similarly be clear from FIG. 3 that the yoke 18 is itself pivotally mounted for rotation relative to the axis of the arm 16 by means of a shaft- 94 extending from the arm 16 and rigid thereto which is pivotally received by bearings in the yoke 18 as at 96. Shaft 94 has a pinion 98 thereupon with which is operably-meshed a worm 190 coupled by a shaft 102 and a speed reduction box 104 with a reversible electric motor 106 enclosed within arm 28 of yoke 18. As will be apparent, when the motor 92 is operated, the worm 86 turns the pinion 84 and the pin 76 to swing the lamp assembly 28 upon the axis defined by the pins 76 and 78, and, when the motor 106 is operated, the worm walks around the pinion 98 to vary the positioning of the yoke 18 and lamp assembly 28 relative to the arm 16' upon the axis defined by the shaft extension 94 from the latter. Suitable means for con-. trolling the operation of the motors 92 and 166 may consist simply of a source of power with suitable manually or automatically controlled switching means, a suitabletype of arrangement being later herein described in con-. nection with the possible application thereto of a reversible motor shown in FIG. 4 and utilizable for purposes explaned in connection with such figure.

Means for rotating the band 50 relative to the frame 40 may take various forms, manual or automatically controlled, one preferred form of such means being illus-.. trated in FIG. 3 and a modified form of such means being illustrated in FIG; 4. Considering first the pres ferred means of-FIG. 3, there is provided upon the top. wall 44 of frame 40 a bracket 108 to which is secured one extremity of the sheath portion 110 of a flexible cable assembly generally designated 112, which may beof the form often utilized as speedometer cables or the; like, and which includes an inner rod part 114 which is shiftable 'reciprocably relative to the sheath 110. A stretch of the rod part 114 extends in exposed fashion beyond the bracket 108 and is pivotally. connected as at- 116 to a lug 118 formed on the'outer side of the band 50. A spring 120 hearing at one end thereof against the bracket 1118 holding the. end of sheath 110 is coiled about the exposed rod'part 114 and oppositely bears; against ablock termination 122 by which the latter is; coupled with the lug 118. Cable 112ma'y be extended through the pin 78 as .at 124, and thence through, the leg 20 of yoke. 18 and tubular arm 16 to a point of emergence ofthe rod part 34 thereof from the opening guard 38 shown in FIG. 1, it being understood that the oppositeend of the sheath 110 will be secured to the guard 38. Since the pivotal connection of the exposed rod part; 34 to the post 12 at 36 may be spaced in predetermined fashion from the pivotal axis 14, it will be clear that the; slots 68 may be so inclined and curved as to alter the inclination of the'beams from the lamps 64 in exactly tion thereto is required when the height of the lamp assembly 28 is adjusted.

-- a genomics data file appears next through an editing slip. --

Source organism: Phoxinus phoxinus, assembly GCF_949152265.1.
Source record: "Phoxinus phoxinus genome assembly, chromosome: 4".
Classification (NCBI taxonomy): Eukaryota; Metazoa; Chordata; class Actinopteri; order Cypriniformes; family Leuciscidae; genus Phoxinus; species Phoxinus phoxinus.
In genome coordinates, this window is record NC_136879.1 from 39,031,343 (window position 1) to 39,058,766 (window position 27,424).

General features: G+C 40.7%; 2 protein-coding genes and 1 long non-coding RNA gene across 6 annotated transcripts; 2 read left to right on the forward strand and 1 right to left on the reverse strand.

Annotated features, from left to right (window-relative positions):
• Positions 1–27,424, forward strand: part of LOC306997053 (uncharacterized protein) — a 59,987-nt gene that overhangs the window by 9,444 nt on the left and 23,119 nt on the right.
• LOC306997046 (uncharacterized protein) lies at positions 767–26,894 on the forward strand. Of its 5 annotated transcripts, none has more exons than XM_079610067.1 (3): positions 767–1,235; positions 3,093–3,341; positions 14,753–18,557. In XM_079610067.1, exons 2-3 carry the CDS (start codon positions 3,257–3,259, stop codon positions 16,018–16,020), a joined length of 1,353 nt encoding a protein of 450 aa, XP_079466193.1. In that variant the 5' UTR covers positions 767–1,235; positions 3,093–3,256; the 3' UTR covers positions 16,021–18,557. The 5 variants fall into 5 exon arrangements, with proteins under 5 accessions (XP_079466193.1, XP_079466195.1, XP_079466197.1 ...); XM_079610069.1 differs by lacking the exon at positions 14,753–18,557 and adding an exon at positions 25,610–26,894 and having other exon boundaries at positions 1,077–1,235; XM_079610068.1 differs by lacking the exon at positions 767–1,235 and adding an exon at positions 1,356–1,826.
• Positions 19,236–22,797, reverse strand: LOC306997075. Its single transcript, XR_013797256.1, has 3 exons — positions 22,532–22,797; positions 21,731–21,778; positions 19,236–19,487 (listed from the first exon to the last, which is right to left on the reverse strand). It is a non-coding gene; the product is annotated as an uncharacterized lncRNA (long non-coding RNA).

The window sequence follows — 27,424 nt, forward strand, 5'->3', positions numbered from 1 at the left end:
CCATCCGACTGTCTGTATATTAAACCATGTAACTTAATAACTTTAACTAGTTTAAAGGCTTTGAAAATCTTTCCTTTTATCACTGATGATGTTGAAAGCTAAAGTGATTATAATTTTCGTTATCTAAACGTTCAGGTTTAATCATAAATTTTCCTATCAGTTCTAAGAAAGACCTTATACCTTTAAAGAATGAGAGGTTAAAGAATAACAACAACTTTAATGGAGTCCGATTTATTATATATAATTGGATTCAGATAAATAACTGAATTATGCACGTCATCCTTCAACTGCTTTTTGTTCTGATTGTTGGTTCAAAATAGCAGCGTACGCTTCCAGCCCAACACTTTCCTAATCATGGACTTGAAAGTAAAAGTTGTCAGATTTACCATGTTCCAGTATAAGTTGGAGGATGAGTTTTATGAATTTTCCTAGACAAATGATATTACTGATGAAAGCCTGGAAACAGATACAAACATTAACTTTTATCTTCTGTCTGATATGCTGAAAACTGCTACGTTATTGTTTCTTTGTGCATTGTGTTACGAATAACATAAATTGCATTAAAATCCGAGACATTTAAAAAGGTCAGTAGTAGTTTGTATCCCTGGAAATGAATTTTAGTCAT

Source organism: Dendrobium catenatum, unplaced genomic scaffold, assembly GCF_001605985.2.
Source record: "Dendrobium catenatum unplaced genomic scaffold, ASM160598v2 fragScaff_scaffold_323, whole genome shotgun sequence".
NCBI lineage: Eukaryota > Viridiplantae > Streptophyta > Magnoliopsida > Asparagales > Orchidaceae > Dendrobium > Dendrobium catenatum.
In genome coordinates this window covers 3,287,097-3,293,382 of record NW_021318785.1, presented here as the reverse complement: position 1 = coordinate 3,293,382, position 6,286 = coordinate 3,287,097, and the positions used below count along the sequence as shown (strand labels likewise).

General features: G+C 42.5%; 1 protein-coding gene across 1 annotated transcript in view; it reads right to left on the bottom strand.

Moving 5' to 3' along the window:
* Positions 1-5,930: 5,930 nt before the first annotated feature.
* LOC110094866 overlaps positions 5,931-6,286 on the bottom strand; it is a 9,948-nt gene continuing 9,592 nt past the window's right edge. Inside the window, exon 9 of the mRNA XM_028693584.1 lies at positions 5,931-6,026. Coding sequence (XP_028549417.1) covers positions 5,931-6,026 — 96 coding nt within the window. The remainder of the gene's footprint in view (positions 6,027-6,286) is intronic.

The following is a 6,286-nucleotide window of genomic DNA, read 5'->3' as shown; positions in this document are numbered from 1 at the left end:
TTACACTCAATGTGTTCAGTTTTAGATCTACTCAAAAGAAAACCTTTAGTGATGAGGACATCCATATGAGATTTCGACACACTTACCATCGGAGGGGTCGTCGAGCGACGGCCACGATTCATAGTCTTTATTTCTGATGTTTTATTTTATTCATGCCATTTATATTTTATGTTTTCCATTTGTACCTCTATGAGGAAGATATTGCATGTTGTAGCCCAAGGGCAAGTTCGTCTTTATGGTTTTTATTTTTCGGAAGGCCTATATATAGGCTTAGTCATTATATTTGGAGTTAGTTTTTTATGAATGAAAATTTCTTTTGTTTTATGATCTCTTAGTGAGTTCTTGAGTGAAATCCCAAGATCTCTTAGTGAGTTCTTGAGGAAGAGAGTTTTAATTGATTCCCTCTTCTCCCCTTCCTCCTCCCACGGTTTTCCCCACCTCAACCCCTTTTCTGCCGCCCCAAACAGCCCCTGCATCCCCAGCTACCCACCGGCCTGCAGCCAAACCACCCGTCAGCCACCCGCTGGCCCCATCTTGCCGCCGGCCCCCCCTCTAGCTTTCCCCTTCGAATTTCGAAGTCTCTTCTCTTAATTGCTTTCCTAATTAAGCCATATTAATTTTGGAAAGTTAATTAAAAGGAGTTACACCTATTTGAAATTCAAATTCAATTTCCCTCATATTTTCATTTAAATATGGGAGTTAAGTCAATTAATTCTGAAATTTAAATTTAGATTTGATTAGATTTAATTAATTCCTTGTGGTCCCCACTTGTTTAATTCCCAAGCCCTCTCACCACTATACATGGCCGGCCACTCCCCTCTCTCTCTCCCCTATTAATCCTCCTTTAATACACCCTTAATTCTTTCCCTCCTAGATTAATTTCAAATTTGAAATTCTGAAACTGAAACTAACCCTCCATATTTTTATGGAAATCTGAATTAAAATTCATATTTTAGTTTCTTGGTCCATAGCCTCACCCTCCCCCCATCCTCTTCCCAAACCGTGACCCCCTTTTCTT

In FIG. 4' is illustrated an alternate means for con trollably rotating the band 50 relative to the frame 40 of lamp assembly 28. In such means, an arcuate rack segment 28!) is provided upon the outside of the band 50 and a worm 282 meshed therewith is carried by a shaftr'otatably mounted upon the top wall of frame 40 by brackets 206. The shaft is provided with a beveled, friction drive roller 20-8 engaged with a similar roller 210 carried by the driven shaft 212 of a reversible electric motor 214. The frictional coupling 208, 210 provides a safety clutch against inadvertent attempts to, shift the band 50 through an angle which might damage the elements 66 or other portions of the apparatus.

A suitable means for controlling the reversible motor 214, which as above noted, may likewise be applied to the motors 92 and 106, if desired, comprises a source of electrical power represented by a battery at 216 having one terminal thereof connected by conductive means 218 with a common terminal 220 of the motor 214 (or 92 or 106), and the opposite terminal thereof connected by conductive means 222 with the manually shiftable pole piece 224 of a single pole, double throw electrical switch having stationary contacts 226 and 228 and, if desired, foot pedal means 230 for shifting the pole piece 224 between a neutral position engaging neither of the contacts 226 and 228 at extreme positions for engaging either of the latter. The contact 226 is coupled by conductive means 232 with one of the latter. The contact 226 is coupled by conductive means 232 with one of the directional Winding termials 234, while the other contact 228 is coupled by conductive means 236 with the other directional winding terminal 238 of motor 214. Thus, when the switch pole piece 224 is in neutral position, the motor 214 is deenergized and the segment 200 and band 50 are held in stationary position by the worm 202, but, when the pole piece 224 is moved into contacting engagement with either the contact 226 or the contact 228, the motor 214 will be energized in a corresponding direction to rotate the worm 202 for shifting the band 50 in a corresponding direction relative to the frame 40.

It may be observed that the type of control for rotatable band 50 just described, is particularly useful and is preferred by some surgeons in that it permits the surgeon, by manipulation of the foot operated pedal 230, to adjust the diameter of the illuminated area 32 to a larger or smaller magnitude at any time and regardless of the height to which the lamp assembly 28 is situated, whereas, with the control for band 50 illustrated in connection with FIGS. 1 and 3, it is normally necessary to choose a preferred size of illuminated area 32 which will then remain constant regardless of the height of the lamp assembly 28.